Semana Trágica, a period of labor unrest that shook Argentina in early January 1919. The Semana Trágica (Tragic Week) was the result of a conflict that had been brewing for quite some time. Since the Radicals had come to power in 1916, they had been courting labor for its support. This courtship created resentment among conservative and business circles. Employers were allied against the Radicals' labor policies and in 1918 even created a strikebreaking body called the Asociación Nacional de Trabajo. Discontent among workers increased in part also as a result of the poor economic situation after World War I.
The problems began outside the metallurgical plant of Talleres Metalúrgicos Pedro Vasena, where workers had been on strike since 2 December 1918. At 4:00 p.m. on 7 January, as a truck under armed guard made its way into the plant, shots were fired, and a confrontation took place between security forces and strikers. Two hours later four people were dead, and thirty were wounded. Two days later a general strike was called by FORA IX (Federación Obrera Regional Argentina) in solidarity with the metallurgical workers. The workers took to the streets very early, and clashes with security forces soon ensued, such as the one that began in a cemetery at the burial of one of the victims of the fighting on 7 January. Many were killed. In desperation, President Hipólito Irigoyen called in the army to restore order, perhaps the first time the army had been used to quell social unrest. Thousands were arrested. After the strike was crushed, civilian vigilante groups patrolled the streets for several days in a sort of witch hunt against those suspected of having instigated the strike. Among their targets were Russian Jews, who were accused of planning a Communist uprising. There are no definite figures as to the casualties. Government sources put the figures at about forty dead and several hundred wounded. On the other hand, labor sources put the death toll at over 100. The strike reflected the long-standing antagonism between labor and business.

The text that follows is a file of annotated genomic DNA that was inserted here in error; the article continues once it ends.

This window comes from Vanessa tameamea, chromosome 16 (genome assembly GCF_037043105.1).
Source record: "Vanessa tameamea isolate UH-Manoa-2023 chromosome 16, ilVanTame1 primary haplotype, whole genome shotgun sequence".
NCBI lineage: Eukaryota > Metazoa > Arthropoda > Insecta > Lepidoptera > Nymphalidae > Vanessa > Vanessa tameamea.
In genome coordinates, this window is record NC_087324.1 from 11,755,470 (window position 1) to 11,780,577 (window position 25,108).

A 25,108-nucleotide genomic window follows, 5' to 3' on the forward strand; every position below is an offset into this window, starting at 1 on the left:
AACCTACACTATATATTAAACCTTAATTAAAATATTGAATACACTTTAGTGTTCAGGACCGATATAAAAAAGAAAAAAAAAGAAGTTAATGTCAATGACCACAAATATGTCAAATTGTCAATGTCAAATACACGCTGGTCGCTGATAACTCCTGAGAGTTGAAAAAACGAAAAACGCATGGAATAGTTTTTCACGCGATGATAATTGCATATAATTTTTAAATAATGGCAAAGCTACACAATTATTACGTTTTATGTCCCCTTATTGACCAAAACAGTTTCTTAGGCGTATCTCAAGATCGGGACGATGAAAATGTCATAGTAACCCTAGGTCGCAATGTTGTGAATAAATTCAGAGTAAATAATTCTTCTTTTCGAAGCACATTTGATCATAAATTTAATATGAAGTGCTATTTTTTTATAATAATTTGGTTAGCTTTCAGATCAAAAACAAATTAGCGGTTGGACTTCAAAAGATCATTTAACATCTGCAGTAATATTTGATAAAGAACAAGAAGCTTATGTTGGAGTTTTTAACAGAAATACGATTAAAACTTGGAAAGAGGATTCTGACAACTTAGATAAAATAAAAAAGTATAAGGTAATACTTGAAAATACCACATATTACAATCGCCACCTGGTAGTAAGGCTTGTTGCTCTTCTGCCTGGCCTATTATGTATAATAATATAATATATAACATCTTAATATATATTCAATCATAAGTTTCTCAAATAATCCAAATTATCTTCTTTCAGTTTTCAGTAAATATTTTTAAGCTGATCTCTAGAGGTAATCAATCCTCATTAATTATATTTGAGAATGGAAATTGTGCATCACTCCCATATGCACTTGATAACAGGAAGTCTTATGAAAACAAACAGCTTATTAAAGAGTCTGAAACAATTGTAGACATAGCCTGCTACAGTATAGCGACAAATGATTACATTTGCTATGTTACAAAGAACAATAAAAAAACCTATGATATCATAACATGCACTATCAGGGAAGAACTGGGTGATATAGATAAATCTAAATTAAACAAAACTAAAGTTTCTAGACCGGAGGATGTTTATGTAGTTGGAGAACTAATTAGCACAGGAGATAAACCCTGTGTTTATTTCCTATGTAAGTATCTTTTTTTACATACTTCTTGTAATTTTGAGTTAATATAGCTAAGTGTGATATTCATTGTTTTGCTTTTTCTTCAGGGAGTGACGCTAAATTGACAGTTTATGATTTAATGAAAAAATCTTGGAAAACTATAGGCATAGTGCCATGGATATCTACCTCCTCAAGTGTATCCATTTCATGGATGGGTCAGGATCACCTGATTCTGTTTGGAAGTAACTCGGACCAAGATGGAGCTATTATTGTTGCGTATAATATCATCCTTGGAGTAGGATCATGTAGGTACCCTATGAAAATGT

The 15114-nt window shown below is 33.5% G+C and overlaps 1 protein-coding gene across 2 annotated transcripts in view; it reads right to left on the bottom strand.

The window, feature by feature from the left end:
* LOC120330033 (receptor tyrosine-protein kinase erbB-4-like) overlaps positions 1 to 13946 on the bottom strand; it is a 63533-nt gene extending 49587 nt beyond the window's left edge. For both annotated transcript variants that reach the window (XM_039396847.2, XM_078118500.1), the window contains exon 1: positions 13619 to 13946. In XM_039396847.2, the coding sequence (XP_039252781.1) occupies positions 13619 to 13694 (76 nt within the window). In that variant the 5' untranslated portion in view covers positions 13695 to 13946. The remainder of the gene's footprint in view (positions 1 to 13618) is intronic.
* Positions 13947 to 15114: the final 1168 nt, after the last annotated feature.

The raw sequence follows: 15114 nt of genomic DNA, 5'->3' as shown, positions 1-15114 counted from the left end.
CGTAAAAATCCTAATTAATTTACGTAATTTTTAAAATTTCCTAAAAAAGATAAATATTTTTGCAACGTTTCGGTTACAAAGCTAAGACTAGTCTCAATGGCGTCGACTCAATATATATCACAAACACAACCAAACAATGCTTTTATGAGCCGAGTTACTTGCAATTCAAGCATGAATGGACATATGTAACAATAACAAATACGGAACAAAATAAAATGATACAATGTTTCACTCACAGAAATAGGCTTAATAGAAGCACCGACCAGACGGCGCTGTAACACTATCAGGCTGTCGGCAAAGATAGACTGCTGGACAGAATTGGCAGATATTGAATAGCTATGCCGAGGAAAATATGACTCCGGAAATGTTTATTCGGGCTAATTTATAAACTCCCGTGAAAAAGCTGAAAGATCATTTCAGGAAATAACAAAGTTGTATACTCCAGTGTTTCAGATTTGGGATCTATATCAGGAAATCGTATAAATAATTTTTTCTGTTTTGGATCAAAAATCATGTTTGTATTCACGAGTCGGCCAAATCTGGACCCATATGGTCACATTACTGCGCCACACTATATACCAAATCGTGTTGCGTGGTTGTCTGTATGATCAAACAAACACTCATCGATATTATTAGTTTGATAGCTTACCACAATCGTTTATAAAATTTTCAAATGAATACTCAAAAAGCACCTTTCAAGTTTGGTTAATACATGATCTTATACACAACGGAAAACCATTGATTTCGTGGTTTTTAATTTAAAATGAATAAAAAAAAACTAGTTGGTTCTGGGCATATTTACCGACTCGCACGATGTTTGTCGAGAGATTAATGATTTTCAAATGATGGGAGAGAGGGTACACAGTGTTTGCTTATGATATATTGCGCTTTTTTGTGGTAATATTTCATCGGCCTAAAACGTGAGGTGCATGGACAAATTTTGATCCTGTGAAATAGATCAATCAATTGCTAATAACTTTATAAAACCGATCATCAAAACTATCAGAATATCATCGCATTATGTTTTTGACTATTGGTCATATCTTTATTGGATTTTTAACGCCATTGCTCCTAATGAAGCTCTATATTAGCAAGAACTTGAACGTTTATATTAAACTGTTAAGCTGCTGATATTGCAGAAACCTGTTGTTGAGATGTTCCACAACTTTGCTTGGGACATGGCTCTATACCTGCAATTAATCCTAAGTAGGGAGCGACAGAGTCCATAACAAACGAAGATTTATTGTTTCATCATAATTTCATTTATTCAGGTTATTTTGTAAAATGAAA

See alsoArgentina: The Twentieth Century .
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Juan Manuel PÉrez